Type I interferon (IFN) is a class of proinflammatory cytokines with a dual role on malignant transformation, tumor progression, and response to therapy. On the one hand, robust, acute, and resolving type I IFN responses have been shown to mediate prominent anticancer effects, reflecting not only their direct cytostatic/cytotoxic activity on (at least some) malignant cells, but also their pronounced immunostimulatory functions. In line with this notion, type I IFN signaling has been implicated in the antineoplastic effects of various immunogenic therapeutics, including (but not limited to) immunogenic cell death (ICD)-inducing agents and immune checkpoint inhibitors (ICIs). On the other hand, weak, indolent, and non-resolving type I IFN responses have been demonstrated to support tumor progression and resistance to therapy, reflecting the ability of suboptimal type I IFN signaling to mediate cytoprotective activity, promote stemness, favor tolerance to chromosomal instability, and facilitate the establishment of an immunologically exhausted tumor microenvironment. Here, we review fundamental aspects of type I IFN signaling and their context-dependent impact on malignant transformation, tumor progression, and response to therapy.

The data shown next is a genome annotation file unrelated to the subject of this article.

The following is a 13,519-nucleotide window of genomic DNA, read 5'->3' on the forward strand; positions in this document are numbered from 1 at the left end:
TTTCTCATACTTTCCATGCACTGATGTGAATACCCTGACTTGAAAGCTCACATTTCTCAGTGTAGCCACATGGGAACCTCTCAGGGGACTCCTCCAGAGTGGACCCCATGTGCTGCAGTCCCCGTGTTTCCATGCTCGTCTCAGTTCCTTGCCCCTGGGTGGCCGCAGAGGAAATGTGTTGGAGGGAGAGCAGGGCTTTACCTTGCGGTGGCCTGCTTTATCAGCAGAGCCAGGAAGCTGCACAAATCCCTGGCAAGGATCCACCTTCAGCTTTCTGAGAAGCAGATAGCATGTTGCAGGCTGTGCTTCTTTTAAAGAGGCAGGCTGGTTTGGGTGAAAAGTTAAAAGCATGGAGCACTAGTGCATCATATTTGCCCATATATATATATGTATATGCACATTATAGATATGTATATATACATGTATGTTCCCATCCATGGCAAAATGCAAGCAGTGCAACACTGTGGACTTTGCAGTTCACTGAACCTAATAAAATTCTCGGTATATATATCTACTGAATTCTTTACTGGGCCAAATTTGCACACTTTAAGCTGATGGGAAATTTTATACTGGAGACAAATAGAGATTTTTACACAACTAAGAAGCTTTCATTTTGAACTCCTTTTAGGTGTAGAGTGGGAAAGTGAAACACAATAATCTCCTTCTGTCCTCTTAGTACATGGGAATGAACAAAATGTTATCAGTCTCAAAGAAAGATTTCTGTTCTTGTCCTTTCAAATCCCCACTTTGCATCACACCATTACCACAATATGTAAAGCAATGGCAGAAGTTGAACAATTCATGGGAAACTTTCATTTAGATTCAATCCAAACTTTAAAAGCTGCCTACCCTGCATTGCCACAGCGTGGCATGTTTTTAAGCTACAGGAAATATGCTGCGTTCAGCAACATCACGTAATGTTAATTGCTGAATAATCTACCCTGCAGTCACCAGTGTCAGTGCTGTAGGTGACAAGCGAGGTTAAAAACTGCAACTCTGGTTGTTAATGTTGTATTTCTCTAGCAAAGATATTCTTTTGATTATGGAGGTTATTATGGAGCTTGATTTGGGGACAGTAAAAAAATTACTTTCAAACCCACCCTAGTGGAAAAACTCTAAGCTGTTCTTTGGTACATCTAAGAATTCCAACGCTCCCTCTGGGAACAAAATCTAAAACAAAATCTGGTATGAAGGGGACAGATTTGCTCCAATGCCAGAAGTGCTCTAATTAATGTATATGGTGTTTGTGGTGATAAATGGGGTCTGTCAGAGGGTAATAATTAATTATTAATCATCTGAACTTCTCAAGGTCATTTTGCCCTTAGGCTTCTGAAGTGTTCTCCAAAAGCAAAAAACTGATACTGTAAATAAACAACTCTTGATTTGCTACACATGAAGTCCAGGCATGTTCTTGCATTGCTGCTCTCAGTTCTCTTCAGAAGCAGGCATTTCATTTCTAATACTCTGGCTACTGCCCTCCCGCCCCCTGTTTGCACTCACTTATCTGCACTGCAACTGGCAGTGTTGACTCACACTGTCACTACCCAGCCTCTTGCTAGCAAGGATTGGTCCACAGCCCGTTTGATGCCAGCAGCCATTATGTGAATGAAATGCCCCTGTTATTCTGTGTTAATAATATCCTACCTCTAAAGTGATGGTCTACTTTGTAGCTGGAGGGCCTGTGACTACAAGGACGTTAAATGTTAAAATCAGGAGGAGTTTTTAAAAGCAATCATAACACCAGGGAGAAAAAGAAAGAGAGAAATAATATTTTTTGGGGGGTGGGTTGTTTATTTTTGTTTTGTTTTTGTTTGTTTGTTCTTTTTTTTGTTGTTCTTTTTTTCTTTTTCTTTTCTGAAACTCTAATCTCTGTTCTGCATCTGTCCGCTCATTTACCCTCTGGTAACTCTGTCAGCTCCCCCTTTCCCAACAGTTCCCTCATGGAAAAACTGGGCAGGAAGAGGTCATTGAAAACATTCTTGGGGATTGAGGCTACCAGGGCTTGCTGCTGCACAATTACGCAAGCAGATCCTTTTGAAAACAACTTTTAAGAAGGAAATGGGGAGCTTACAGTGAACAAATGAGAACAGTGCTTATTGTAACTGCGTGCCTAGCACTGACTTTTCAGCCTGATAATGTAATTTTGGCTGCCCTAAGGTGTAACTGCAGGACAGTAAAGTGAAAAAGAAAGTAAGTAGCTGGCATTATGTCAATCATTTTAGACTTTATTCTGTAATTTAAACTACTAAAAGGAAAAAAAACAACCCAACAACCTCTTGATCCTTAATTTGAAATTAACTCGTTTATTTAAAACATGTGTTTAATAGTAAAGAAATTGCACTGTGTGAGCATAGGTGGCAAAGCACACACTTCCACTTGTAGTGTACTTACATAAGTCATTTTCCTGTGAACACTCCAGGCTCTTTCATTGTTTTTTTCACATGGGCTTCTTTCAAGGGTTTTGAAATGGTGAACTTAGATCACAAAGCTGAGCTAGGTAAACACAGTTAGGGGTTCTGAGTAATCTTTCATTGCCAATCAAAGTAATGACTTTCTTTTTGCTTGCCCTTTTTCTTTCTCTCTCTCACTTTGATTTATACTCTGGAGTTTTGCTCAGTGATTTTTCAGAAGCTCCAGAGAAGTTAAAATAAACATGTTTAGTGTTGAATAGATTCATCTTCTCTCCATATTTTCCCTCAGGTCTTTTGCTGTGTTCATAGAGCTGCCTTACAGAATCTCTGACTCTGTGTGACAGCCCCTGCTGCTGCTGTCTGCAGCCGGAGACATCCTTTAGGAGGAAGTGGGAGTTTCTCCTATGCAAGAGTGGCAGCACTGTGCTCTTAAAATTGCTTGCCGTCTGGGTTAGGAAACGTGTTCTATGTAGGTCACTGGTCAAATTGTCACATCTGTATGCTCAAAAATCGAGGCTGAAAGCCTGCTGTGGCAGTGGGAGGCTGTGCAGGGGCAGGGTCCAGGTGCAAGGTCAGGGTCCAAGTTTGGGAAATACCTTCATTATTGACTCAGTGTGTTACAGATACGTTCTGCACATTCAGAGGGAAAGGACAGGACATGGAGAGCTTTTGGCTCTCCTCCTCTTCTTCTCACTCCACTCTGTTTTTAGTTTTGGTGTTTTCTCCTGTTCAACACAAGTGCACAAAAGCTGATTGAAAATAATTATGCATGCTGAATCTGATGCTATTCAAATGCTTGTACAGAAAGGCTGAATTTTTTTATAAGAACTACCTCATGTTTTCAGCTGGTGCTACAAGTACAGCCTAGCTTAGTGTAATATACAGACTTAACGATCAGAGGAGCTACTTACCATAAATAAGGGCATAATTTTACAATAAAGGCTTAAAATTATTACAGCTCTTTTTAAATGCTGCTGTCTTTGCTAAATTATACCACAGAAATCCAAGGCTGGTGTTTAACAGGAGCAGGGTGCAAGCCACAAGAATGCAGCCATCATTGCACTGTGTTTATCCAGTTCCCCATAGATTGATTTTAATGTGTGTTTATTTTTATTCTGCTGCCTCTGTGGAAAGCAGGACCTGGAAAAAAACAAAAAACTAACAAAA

- apoptotic cell death
- immunogenic cell death
- interferon-stimulated genes
- pattern recognition receptors